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The Thing (1982)
Tonight's Feature Presentation

THE THING (1982)

Starring: Kurt Russell, Keith David, Wilford Brimley, Richard Masur, Joel Polis, Richard Dysart, Donald Moffat

Written By: Bill Lancaster, John W. Campbell, Jr. (short story) Directed By: John Carpenter

The Short Version

Vastly underappreciated when it hit theatres, The Thing has since come to be recognized as a classic.

It’s dark, it’s paranoid, and it’s brilliant.

Even thirty years later, The Thing is still one of the most effective suspense horror flicks out there.

Rob Bottin’s creature effects are nothing short of spectacular, and still beat most modern stuff.

Any science fiction and/or horror fan should own The Thing.

The Long Version

What Kind Of Cheese Is It?

CHEDDAR COLD PACK CHEESE FOOD.

Tasty and ready for a cracker.  Or you can mold it into any shape you want.  Hmm…


Pairs Well With...

J&B SCOTCH WHISKY.

Mac seems to think it’s the perfect way to warm up during the cold Antarctic winter, and who am I to argue with that kind of logic?  “I'm tired, Fuchs.  I just wanna get up to my shack and get drunk.”

“Why don't we just wait here for a little while… see what happens.”


On June 25, 1982, the constellations aligned in Hollywood.  Two movies were released that day which would open to tepid reviews from both critics and fans, but which would later come to be hailed as all-time classics.  One of those movies was Ridley Scott’s Blade Runner.  The other was John Carpenter’s The Thing.

Though it definitely carries an awareness of and reverence to 1951’s The Thing (From Another World) – which is indeed one of John Carpenter’s favorite movies – this incarnation of The Thing is much less a remake of that film than it is a reimagination of how to adapt the short story upon which it was based: John W. Campbell, Jr.’s “Who Goes There?”  At the end of the day, though he does create an animal all his own, Carpenter chooses to be much more faithful to the source material than his predecessors were.  The end result is a dark, chilling tale that is now rightfully recognized as one of the greatest science fiction/horror flicks ever made.

We start with a teaser shot of a flying saucer speeding toward the Earth, after which we’re treated to a very retro and very cool title card straight out of the drive-in era.  Enjoy the grin from that, folks, because it gets dark awfully fast.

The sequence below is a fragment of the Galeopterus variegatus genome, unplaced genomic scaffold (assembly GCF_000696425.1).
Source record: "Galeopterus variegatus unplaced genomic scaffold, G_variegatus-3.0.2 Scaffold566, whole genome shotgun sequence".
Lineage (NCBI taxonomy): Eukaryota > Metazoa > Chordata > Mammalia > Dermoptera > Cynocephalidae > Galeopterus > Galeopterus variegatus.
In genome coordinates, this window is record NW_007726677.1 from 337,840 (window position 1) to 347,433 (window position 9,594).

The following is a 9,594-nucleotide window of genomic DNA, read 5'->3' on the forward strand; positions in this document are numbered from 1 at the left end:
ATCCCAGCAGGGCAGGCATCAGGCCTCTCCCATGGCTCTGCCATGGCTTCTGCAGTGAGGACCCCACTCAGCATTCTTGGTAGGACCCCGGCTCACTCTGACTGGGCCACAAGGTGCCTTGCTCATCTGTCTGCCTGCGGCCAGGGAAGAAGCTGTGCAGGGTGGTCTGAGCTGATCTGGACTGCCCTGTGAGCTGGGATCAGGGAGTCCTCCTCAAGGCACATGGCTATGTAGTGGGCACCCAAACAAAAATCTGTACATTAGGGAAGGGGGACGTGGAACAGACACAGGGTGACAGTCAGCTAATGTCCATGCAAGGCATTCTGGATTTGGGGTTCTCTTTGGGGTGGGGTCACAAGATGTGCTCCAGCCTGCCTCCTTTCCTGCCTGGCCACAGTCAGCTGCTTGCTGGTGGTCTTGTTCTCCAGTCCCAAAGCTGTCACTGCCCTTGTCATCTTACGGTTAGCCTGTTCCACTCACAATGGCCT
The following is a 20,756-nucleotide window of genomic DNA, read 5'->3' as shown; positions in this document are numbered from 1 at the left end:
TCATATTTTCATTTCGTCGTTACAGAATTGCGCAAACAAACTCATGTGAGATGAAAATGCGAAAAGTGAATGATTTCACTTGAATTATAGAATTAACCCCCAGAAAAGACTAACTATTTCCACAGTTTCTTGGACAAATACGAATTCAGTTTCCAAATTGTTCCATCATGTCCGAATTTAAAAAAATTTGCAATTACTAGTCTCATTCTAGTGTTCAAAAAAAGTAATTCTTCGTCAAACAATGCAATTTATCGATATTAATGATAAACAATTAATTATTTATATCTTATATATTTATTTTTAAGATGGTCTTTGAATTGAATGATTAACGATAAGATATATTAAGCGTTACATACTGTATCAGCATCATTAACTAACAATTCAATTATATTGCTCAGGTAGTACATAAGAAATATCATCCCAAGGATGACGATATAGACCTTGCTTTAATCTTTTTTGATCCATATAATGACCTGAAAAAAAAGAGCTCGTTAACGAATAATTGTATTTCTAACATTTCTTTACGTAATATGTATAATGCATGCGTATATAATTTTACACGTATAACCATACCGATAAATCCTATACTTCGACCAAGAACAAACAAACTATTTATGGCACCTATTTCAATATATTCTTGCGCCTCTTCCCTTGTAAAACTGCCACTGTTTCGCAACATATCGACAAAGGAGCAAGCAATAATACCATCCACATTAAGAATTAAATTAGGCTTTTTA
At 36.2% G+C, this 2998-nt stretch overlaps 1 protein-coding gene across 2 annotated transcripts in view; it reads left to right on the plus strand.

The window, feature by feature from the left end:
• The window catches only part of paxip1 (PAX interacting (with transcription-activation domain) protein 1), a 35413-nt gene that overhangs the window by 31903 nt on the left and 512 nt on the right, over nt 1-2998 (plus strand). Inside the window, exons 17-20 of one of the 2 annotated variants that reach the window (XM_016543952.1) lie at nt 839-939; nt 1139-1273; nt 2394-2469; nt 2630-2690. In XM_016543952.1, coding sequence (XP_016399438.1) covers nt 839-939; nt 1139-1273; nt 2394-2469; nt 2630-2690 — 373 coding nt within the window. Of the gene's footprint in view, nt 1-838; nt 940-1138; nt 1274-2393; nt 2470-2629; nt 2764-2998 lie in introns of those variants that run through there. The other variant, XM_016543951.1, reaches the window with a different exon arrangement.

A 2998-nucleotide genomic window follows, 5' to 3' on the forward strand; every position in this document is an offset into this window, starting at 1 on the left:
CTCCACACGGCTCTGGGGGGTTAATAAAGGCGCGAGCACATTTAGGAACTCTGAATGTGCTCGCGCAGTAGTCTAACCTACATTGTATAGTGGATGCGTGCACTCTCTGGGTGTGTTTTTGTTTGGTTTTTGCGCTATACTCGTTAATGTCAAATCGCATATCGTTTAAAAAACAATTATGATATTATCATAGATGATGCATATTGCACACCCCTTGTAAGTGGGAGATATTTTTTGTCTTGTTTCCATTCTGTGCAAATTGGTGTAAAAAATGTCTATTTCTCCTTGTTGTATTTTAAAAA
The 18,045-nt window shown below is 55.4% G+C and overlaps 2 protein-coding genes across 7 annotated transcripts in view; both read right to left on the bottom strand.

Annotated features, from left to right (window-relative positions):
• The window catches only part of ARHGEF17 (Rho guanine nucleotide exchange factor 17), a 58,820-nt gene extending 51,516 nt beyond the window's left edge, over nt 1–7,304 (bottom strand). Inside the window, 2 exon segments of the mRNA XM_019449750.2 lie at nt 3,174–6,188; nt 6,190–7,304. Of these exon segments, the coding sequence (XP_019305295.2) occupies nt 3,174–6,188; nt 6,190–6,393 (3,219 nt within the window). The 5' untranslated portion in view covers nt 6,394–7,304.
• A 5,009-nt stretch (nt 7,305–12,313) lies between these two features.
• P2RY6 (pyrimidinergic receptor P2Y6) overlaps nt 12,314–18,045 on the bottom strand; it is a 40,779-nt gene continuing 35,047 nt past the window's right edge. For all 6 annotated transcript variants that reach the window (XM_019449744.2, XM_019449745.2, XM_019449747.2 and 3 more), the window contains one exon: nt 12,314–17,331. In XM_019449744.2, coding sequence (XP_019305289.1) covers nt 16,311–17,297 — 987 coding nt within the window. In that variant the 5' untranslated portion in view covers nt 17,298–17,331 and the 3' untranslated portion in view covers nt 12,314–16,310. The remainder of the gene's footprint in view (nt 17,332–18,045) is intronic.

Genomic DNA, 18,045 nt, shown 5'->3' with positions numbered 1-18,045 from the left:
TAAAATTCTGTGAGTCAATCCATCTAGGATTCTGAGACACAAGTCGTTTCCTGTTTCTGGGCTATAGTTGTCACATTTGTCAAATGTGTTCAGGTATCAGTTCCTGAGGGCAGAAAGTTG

Roll straightforward credits to the tune of a very John Carpenter-esque minimalist score by Ennio Morricone.  Then… snow.

You’ll eventually realize that when the caption tells you that you’re now in Antarctica during Winter of 1982, you’ve flashed forward 100,000 years from the time you saw that flying saucer out in space.  As the camera focuses in, we see a dog running across the snow and ice, and a Norwegian helicopter chasing it.  As if the ominous music wasn’t cue enough, you can tell something is wrong by the fact that there’s a guy in the helicopter desperately trying to shoot the dog dead.

Soon enough, the dog finds the shelter of an American research station, the denizens of which are aroused from various bits of tedium by the approach of the helicopter and the sound of gunshots.  As the Americans rush outside to see what’s going on, the helicopter lands, and one of the men inside pulls a grenade… which he promptly drops into the snow.  The guy with the rifle has the good sense to run before the chopper blows up, taking the other gent with it.  With that said, he’s barely distracted by the calamity behind him, still intent on shooting the dog.  When an American gets in the way, he shoots the American.  This, of course, leads to the Americans shooting the gun-toting Norwegian, and the Americans are better shots.  While the unhurt dog takes shelter behind his new friends, the Norwegian drops dead.

Now, had any of the Americans been able to understand the pidgin Norwegian that had been screamed at them, they might have caught on to the warning that the dog isn’t really a dog, but rather a… thing.  But they’ll find out soon enough. 

And then they’ll start dying…

It still floors me to think of the cold shoulder this movie received when it was initially released, for without question, The Thing is one of the most effective horror movies of all time.

Seriously, folks.  There is nothing at all wrong with this movie.

Start with an awesome script.  Going back to the essence and content of the original short story and bringing on some twists of its own, this screenplay gets to the heart of what makes paranoid elimination horror creepy and fun and then takes it to the next level.  Just because someone was the killer in one scene, that doesn’t mean that the killer isn’t someone else – or several someones – in the next.  For all of the viscera and all of the gore, this is without question a psychological thriller that does not let up, ever, from the moment the horror hooks go in until after the credits have rolled.  And that all starts with the screenplay.